A Word to the Wise on Copyright Protection

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I queried my attorney about copyright infringements some while ago and just came across the email response.  It’s worth reading, understanding, and using for suitable action if you hope to protect your work from infringers.  The directions are short and to the point:

“You can’t sue anyone for infringement (that means you cant enforce your rights in court) without a copyright registration from the US Copyright Office. That means that they are vitally important. And you cant get statutory damages or attorneys fees unless your registration was done before the commencement of the infringement. Otherwise, you are limited to NET profits of the infringer.”

The clear lesson here is that if it bothers you when companies here or abroad steal your artwork and use it for their own profit-making purposes without paying you anything at all, your real protection is having registered the copyright in your work before the possibility that it might be ripped off.

Of course, not everyone has the funds to register a copyright online each and every time they complete a new work of art.  Most artists will cluster images together into collections.  These might be called ‘the autumn collection’ or ‘the February collection’ or whatever, and they may include images that don’t look at all like each other.  No matter.  Any copyright registration, even a late one, is better than no copyright registration.

A word to the wise.

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7 Responses to “A Word to the Wise on Copyright Protection on “A Word to the Wise on Copyright Protection”

  • I was told that most of the infringement cases (98%) occurred overseas, mostly in Asia, and that even our registered copyrights don’t stand a chance of holding up.
    Curious as to your thoughts.

  • Many if not most of the infringements occur overseas, especially in China, but there’s a growing trend for the Hong Kong and Shanghai-based buying reps for major American mass merchandisers to purchase ready-made products directly from Chinese factories. In doing so, by and large they insist upon copyrighted art and demand proof of copyright registration as well as clear evidence that the factory has the right to reproduce the art. A major chain like Target, let’s say, is not going to purchase products presented to them by their factories without such evidence, because then they’d run the risk of being sued in an American court and without proof the art is safe to use, they would lose. So as more and more Chinese factories originate art-based products for the American market, proof of copyright has become essential.

  • Some additional thoughts to Lance’s comments:

    “And you cant get statutory damages or attorneys fees unless your registration was done before the commencement of the infringement.”

    Statutory damages and the ability to recoup attorney fees (at the court’s discretion!) are available if the work was registered BEFORE the infringement occurred OR within three-months of “first publication.”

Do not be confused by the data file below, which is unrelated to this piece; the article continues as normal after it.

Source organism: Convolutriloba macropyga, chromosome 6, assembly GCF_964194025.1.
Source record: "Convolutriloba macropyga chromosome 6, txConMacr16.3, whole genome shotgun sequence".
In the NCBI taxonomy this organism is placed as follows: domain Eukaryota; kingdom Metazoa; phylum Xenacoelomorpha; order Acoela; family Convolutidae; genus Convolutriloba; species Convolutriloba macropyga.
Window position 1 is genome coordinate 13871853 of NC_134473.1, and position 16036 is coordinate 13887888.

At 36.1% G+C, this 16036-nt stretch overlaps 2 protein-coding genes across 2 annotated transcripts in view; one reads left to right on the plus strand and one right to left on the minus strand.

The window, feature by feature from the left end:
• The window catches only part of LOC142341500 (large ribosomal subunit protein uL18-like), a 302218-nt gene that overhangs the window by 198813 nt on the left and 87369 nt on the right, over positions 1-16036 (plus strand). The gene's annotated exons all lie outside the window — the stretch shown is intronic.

“Otherwise, you are limited to NET profits of the infringer.”

    Without a “timely” registration, an artist is limited to actual damages (what s/he would have licensed the work had the infringer purchased a license) AND the disgorgement of illegal (“net”) profits, if any (often very difficult/expensive to prove).

    “Most artists will cluster images together into collections.”

    It’s best NOT to identify groups of works as “collections”, “collectives,” or “compilations.” Instead, use plural words like photographs, paintings, poems, etc. to title your copyright registrations: e.g., “Bob K. Smiths Unpublished Photographs of Jan & Peter Brady’s Hawaiian Wedding May 2014 at 2633 Images.”

  • E.M. Corsa wrote, “I was told that most of the infringement cases (98%) occurred overseas, mostly in Asia, and that even our registered copyrights don’t stand a chance of holding up. Curious as to your thoughts.”

    If a foreign infringer is a business that has an office operating in the US, you can sue the affiliated office.

  • Hello Sir, thank you very much for these infos.I read sometime that in China, they don’t care about if you copyright your designs or not,they’ll go on reproducing it all the same without taking permission from the person who designed it and that you cannot even take them to court and wine because they don’t count such act to be stealling.Is it true? What do you think is resposible for this? and how can one prevent his or her designs from been stolen? Have a wonderful day.

  • There are a lot of copyright problems with products coming out of China and the best way to protect your art is to be vigilant, to register your copyrights, and to contact the retailers if you find that your copyrighted artwork appears on products on their shelves. Most major American mass-merchandisers that purchase art-based products from China insist upon proof of copyright, as they don’t want to get stuck in needless lawsuits.

  • Great info, thanks for sharing Lance!

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